Trend Micro has released LeakProof 3.0, the Japanese security vendor's first data leak prevention product.
Back in October, Trend Micro acquired US-based Provilla for its data-leak prevention product known as LeakProof. Trend says that the latest version of LeakProof "educates and interacts with endpoint users so that data leaks and security threats are prevented."
With most data leaks occurring due to internal staff, a number of remedies have appeared, including installing spyware on the PCs to monitor employee actions. Trend's LeakProof however allows IT managers to define content-sensitive dialog boxes that appear directly onto an employee's computer screen.
Trend hopes these alert boxes "educate" employees on the appropriate handling of confidential information, raise awareness of security issues and enlist their support in preventing data from "walking out of the door."
Administrators can customise the alert dialog box when a violation occurs, to explain to the end-user what type of action is occurring, why it is occurring and where to go (using a URL link) for more detailed information. LeakProof 3.0 also gives administrators the option to require authorised employees to encrypt data first (before taking it out of the network) by using LeakProof's built-in encryption facility. The product is compatible with other enterprise encryption solutions.
Employees can also be required to justify their actions, before allowing them to perform certain actions with sensitive data.
"Companies need to have an offensive strategy when it comes to preventing security threats and data leaks," said Glen Kosaka, director of marketing for Trend Micro's data leak prevention business unit. "People need to know how they might be compromising their company's data by the actions they take such as transferring files onto a USB drive to take out of the office."
"LeakProof is eminently scalable," said Peter Harris, product marketing manager speaking to Techworld. "It sits on the end-point device (ie workstation or laptop), and monitors all I/O activity. If you put a document on a memory stick, or email it, or print it, the system will know and prevent it."
"LeakProof can apply three different checks for documents. It checks the document itself looking for keywords (word filtering). It also scans for regular expressions, such as credit card numbers etc," Harris said. "In addition, LeakProof allows users to submit sensitive documents for analysis by a LeakProof server. This produces a DNA database fingerprint for that document. The interesting thing is that you can edit the document, and the fingerprint will most probably still match after editing."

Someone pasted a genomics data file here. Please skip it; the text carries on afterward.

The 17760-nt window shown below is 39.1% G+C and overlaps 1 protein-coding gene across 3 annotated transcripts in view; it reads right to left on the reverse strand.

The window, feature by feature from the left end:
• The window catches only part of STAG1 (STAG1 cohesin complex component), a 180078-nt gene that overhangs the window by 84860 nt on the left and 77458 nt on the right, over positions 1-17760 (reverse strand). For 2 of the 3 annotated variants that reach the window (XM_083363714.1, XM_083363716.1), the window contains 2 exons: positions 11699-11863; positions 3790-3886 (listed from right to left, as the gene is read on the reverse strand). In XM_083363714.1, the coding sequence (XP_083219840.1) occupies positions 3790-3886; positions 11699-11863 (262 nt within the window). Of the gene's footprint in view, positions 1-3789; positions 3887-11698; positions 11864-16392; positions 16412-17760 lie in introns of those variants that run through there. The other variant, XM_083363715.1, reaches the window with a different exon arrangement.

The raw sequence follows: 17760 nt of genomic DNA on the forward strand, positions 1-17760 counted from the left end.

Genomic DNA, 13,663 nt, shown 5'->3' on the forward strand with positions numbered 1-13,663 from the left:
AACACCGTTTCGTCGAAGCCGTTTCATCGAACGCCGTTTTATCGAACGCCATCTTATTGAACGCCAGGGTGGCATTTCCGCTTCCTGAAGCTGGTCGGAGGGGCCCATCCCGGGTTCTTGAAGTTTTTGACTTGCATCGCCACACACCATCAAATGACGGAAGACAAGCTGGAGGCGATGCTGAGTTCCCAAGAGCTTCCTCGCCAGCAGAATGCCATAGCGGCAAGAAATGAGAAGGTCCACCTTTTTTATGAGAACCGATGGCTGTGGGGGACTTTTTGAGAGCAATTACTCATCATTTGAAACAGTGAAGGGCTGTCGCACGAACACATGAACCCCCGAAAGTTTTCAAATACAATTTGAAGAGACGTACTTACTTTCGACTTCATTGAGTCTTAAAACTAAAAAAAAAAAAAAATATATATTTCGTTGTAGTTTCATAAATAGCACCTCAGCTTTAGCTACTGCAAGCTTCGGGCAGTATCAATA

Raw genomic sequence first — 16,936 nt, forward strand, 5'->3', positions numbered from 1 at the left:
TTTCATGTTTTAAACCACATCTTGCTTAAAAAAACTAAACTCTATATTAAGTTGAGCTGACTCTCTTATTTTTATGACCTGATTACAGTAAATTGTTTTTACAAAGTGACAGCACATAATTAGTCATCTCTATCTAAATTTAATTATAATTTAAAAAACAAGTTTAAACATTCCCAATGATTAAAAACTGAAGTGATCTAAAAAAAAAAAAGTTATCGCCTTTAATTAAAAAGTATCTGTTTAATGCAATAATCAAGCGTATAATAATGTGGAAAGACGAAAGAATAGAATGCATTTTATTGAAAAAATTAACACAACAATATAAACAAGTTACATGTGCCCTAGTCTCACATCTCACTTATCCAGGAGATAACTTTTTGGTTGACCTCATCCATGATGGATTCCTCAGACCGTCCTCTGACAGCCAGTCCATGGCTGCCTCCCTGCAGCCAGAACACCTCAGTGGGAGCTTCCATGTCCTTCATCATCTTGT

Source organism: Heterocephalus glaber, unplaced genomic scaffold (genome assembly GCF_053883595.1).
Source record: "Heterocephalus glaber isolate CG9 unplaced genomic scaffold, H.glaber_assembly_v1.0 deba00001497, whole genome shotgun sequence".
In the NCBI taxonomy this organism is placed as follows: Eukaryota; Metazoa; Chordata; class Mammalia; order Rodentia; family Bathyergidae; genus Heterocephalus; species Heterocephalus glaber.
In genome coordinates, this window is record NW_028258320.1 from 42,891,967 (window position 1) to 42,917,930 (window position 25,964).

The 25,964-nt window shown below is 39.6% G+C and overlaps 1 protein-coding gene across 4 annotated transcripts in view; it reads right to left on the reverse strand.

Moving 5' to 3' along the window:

"Patterns are pushed to each client (each workstation or laptop)," Harris added. "Therefore the laptop can leave the corporate network and the document is still protected."
"The fact that LeakProof is an end-point product allows it to work outside the network, and means it is eminently scaleable."
Other enhancements in Trend Micro LeakProof 3.0 include a new dashboard that summarises real-time events and provides real-time insight into enterprise-wide activity. The administrative workflow for data classification, policy management, monitoring and reporting has also been ‘optimised’.
There is also a new scan-only version of the LeakProof Anti-Leak Agent that enables enterprises to scan endpoints, including servers, for sensitive information. It also assesses the risk of data leaks before deployment of full data-in-use or data-in-motion real-time enforcement.
It is compatible with Windows Vista, Office 2007 and Yahoo Messenger, and Trend says that it has more flexible and granular policies that enables mobile and disconnected systems to have different policy actions taken when a violation is detected while the employee is offline.
Print-Screen (PrtSc) can also be blocked, preventing the capturing and disseminating of unauthorised screen shots of sensitive diagrams and other data. There is also a configurable PC/LAN boundary filtering.
Trend Micro LeakProof 3.0 is available now, but pricing is still under discussion.
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